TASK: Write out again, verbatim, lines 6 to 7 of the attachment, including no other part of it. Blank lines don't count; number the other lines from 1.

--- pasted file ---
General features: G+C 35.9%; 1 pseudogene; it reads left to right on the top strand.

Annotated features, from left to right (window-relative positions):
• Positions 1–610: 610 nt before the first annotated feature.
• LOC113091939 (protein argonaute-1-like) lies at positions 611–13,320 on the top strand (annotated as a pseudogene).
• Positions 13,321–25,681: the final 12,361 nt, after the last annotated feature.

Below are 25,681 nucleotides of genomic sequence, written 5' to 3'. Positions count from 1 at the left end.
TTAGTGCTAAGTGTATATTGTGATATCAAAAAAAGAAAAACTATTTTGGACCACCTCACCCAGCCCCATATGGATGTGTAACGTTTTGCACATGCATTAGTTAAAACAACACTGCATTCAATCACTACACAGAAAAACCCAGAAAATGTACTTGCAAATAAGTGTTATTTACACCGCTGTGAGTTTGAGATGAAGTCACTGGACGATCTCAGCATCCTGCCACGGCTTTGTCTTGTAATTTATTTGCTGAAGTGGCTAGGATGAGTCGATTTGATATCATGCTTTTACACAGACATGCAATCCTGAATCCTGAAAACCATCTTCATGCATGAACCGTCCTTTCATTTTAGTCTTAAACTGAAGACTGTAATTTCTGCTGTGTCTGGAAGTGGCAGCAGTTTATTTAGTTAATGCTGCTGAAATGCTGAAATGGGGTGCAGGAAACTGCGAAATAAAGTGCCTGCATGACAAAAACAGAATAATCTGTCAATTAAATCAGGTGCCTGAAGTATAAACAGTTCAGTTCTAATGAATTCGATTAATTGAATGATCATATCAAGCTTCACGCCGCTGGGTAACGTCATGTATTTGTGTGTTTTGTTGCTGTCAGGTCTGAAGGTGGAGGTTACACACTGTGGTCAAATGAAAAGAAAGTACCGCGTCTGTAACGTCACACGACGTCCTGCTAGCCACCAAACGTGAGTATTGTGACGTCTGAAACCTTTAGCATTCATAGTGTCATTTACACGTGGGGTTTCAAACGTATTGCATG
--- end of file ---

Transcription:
Below are 25,681 nucleotides of genomic sequence, written 5' to 3'. Positions count from 1 at the left end.
TTAGTGCTAAGTGTATATTGTGATATCAAAAAAAGAAAAACTATTTTGGACCACCTCACCCAGCCCCATATGGATGTGTAACGTTTTGCACATGCATTAGTTAAAACAACACTGCATTCAATCACTACACAGAAAAACCCAGAAAATGTACTTGCAAATAAGTGTTATTTACACCGCTGTGAGTTTGAGATGAAGTCACTGGACGATCTCAGCATCCTGCCACGGCTTTGTCTTGTAATTTATTTGCTGAAGTGGCTAGGATGAGTCGATTTGATATCATGCTTTTACACAGACATGCAATCCTGAATCCTGAAAACCATCTTCATGCATGAACCGTCCTTTCATTTTAGTCTTAAACTGAAGACTGTAATTTCTGCTGTGTCTGGAAGTGGCAGCAGTTTATTTAGTTAATGCTGCTGAAATGCTGAAATGGGGTGCAGGAAACTGCGAAATAAAGTGCCTGCATGACAAAAACAGAATAATCTGTCAATTAAATCAGGTGCCTGAAGTATAAACAGTTCAGTTCTAATGAATTCGATTAATTGAATGATCATATCAAGCTTCACGCCGCTGGGTAACGTCATGTATTTGTGTGTTTTGTTGCTGTCAGGTCTGAAGGTGGAGGTTACACACTGTGGTCAAATGAAAAGAAAGTACCGCGTCTGTAACGTCACACGACGTCCTGCTAGCCACCAAACGTGAGTATTGTGACGTCTGAAACCTTTAGCATTCATAGTGTCATTTACACGTGGGGTTTCAAACGTATTGCATG